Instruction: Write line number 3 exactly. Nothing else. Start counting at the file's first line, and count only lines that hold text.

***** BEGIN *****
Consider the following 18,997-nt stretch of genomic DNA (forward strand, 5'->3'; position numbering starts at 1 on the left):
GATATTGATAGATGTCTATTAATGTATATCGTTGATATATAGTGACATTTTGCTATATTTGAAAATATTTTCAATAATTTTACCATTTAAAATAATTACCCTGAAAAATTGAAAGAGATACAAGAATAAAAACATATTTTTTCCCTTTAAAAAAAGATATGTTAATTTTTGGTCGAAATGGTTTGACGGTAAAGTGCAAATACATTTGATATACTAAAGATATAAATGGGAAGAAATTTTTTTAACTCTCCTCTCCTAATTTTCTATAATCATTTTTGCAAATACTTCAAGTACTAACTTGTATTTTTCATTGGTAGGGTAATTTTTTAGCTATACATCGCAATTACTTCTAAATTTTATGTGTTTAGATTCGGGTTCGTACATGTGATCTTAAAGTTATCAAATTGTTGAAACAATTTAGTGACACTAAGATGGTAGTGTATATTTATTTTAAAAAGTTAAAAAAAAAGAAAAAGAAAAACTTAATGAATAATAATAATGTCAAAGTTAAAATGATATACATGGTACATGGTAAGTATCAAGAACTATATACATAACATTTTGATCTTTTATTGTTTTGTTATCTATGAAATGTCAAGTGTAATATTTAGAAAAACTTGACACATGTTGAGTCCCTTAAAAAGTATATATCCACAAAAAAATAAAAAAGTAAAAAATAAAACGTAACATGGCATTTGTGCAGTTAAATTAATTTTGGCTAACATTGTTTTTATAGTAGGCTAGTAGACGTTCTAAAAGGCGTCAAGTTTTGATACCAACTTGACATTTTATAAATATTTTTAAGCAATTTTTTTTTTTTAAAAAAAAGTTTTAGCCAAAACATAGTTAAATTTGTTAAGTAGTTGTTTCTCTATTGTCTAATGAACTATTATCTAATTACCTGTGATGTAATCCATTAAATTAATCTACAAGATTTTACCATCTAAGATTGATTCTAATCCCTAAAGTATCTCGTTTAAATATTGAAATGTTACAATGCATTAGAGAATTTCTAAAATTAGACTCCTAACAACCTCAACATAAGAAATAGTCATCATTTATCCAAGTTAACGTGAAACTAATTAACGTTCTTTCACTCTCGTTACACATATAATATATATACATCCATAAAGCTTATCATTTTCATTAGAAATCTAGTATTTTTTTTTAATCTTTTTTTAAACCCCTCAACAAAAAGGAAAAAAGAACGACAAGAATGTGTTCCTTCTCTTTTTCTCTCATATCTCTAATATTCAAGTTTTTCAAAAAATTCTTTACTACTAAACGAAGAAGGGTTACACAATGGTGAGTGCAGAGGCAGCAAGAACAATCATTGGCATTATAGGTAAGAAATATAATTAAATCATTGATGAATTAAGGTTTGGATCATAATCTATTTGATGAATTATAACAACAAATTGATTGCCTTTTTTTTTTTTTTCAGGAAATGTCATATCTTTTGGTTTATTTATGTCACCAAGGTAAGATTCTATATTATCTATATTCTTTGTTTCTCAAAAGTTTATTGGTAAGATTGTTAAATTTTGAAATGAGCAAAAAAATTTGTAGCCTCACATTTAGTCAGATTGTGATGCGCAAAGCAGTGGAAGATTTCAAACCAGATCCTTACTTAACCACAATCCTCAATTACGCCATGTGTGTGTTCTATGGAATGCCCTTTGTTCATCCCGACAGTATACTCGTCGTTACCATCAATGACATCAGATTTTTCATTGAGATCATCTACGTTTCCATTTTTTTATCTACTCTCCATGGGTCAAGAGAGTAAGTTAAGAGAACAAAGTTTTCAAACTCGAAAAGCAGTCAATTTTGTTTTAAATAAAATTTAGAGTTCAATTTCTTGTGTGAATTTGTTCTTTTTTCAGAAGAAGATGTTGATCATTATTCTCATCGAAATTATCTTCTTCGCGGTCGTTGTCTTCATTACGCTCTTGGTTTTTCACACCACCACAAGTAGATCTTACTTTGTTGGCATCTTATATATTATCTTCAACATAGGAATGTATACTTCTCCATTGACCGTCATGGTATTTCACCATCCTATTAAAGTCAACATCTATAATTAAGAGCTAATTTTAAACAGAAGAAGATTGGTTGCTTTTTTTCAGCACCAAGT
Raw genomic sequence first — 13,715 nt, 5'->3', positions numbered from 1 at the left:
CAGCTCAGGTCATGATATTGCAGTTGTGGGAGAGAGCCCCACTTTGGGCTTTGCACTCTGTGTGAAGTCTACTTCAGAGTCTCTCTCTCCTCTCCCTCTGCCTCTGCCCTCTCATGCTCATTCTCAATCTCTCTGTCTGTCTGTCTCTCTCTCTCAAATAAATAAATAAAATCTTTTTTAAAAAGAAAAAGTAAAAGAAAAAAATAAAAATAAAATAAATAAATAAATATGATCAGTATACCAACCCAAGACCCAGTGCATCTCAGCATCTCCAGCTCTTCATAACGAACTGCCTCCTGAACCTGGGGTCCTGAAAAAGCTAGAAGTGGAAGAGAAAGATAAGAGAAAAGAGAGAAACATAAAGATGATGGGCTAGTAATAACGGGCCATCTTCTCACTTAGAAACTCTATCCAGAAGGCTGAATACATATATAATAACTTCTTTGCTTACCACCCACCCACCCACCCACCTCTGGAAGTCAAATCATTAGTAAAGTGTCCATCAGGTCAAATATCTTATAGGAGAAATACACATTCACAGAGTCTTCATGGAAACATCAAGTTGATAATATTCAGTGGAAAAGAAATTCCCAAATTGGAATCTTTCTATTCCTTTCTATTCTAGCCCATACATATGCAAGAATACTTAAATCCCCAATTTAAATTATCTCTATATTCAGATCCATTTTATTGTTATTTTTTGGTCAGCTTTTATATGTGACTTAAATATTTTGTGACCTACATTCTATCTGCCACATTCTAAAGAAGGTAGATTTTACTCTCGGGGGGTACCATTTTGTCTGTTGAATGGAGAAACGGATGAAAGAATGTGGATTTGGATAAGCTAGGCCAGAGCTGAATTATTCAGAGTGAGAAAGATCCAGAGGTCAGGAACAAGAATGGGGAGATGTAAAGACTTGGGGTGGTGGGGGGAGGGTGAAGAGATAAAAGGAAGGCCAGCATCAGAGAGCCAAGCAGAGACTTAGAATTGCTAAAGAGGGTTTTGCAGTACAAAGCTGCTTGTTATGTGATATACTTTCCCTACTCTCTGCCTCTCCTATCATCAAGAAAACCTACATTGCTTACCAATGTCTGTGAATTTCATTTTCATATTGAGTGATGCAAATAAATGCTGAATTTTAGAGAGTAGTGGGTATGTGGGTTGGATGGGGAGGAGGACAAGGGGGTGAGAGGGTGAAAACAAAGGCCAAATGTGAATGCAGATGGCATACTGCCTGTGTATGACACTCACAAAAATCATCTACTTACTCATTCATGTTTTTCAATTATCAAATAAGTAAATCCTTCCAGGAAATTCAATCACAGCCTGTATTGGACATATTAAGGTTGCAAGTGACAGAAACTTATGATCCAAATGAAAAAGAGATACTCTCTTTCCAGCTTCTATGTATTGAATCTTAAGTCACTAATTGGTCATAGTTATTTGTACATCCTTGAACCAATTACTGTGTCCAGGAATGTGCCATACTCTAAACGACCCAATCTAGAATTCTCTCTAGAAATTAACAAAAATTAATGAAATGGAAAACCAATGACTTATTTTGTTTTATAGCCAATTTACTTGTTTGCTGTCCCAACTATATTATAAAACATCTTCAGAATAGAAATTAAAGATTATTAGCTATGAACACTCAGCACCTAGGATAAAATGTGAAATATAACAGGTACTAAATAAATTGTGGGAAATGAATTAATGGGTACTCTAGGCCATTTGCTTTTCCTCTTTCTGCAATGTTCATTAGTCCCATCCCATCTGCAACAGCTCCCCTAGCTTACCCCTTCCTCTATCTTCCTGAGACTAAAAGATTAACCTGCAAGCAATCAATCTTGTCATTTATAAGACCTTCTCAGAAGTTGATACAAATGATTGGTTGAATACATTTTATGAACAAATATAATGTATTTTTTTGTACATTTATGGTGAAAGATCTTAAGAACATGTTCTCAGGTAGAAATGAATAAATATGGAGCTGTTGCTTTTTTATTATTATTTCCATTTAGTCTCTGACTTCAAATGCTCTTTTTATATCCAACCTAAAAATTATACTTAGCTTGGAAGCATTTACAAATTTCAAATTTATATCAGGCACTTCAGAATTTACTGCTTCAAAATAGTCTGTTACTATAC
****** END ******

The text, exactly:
Raw genomic sequence first — 13,715 nt, 5'->3', positions numbered from 1 at the left: